Ed Puskas: It’s time to say goodbye

“You know it’s really a shame when you’ve got to let go of all the things you love.

“Like a fighter, he really bleeds when he must hang up his gloves.

“No, I’m not a rock and I can feel it now, but for a moment I’d like to forget that my heart is sinking like a sunset.”

— Tom Cochrane

So this is it. The end of the line for us at 107 Vindicator Square, where I’ve spent the last seven years doing the only thing I really know how to do.

Even as those words appear on my screen, the reality they represent has yet to hit me.

I suspect that kick in the gut will come today, probably around noon or 1 p.m. That’s when I generally begin preparing to head to downtown Youngstown to begin work on the Sunday edition of The Vindicator.

That won’t happen today and I’m really not sure what will occur in its place. The possibilities are endless — unlike, it seems — the existence of the daily newspaper in American life.

Maybe I’ll watch Ohio State’s opener against Florida Atlantic. Maybe I’ll take in a small-college game somewhere. What I should do is throw myself into finding what’s next. Most of us here have been trying to do that. I’m thrilled for my friends at The Vindicator who will move seamlessly into that next job.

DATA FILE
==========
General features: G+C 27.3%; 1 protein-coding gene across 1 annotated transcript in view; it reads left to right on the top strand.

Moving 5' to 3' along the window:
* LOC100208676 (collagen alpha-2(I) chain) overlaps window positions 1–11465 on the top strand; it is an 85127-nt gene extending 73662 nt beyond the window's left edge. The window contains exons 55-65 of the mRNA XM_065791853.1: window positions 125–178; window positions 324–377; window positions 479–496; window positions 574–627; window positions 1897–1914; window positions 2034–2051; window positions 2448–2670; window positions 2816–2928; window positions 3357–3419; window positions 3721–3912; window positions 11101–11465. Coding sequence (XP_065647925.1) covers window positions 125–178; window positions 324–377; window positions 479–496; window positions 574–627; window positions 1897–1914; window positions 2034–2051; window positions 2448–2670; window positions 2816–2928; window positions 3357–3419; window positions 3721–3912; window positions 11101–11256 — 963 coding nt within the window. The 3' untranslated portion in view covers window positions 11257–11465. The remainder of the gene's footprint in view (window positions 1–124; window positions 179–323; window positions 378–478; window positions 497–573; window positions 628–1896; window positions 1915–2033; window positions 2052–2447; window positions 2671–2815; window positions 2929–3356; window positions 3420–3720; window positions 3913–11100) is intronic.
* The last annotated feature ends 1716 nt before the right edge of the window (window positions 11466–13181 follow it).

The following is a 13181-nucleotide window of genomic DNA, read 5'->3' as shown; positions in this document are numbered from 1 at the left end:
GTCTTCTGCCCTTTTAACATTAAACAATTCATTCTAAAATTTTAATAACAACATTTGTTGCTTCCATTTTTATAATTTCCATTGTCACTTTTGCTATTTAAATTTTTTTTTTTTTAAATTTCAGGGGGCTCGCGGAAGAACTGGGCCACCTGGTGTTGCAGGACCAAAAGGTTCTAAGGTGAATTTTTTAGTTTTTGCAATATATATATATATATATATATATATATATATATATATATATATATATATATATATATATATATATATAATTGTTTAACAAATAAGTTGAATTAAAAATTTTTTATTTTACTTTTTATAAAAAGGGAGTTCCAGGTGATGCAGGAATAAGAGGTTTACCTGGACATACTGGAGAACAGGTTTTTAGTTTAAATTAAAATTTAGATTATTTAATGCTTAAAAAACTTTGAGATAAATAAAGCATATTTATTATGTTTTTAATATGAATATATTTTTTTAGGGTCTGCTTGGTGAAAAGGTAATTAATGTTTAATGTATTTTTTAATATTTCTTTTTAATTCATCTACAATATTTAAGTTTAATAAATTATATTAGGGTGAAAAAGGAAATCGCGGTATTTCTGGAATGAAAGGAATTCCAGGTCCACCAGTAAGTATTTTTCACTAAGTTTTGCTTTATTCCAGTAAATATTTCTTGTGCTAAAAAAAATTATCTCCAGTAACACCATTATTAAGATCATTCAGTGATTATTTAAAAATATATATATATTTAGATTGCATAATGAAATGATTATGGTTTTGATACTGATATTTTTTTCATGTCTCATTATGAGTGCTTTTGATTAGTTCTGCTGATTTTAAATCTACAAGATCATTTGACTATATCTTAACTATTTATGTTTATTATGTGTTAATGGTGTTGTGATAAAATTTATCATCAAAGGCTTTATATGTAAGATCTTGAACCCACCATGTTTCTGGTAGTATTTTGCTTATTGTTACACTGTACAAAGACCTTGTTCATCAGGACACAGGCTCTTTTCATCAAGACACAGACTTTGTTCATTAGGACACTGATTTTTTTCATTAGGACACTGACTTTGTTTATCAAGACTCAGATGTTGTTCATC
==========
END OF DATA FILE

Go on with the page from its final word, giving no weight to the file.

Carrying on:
Others are still looking, because it’s difficult to perform two full-time jobs at the same. One was the job we had — suddenly temporarily as of June 28 — and the other full-time job was finding the next full-time job. I’ve been better at the former than the latter. It’s just how I’ve always been wired.

But goodbye to all that.

I want to use the remaining space to thank everyone I’ve had the pleasure to cover during 24 years in the Mahoning Valley, including the last seven here in Youngstown.

I can’t begin to mention all the names, but if our paths crossed — even for a brief moment — rest assured you’ve been in my thoughts lately.

The same is true of all the terrific people I’ve been blessed call colleagues. You’re more than that, of course. Friends and family are more like it, especially Tom Williams, Jenn Schatzel, Jeremy Harper, Shirley Brown, Brian Dzenis, Dan Hiner and Codie Talley. And others — Joe Scalzo, John Bassetti, Matt Peaslee, Ryan Buck, Kevin Connelly, Curtis Pulliam, Charles Grove, Bill Sullivan, Alexis Bartolomucci, Brianna Jukes, Katie Montgomery, Chez Allison and Brooke Meenachan — who previously moved on to other things.

I need to also thank Greg Gulas, Mike McLain, Steve Ruman, Bob Ettinger and Eric Fortune, who have been dedicated correspondents for us over the years.

And finally, my thanks and appreciation to editor Todd Franko and managing editor Mark Sweetwood, general manager Mark Brown and publisher Betty Jagnow for the chance to be sports editor in the best sports town in America.

It hasn’t always been easy with the difficulties inherent in our business in recent years. We haven’t always reacted to those challenges with as much grace as we’d have liked, but happens with friends and families.

But we stuck together through it all. There has been no finer example of that than the stoic professionalism I witnessed as we raced toward that final deadline.

Mission accomplished. Now it’s time to hang up those gloves until next time.

Write Ed Puskas at edpuskas67@gmail.com.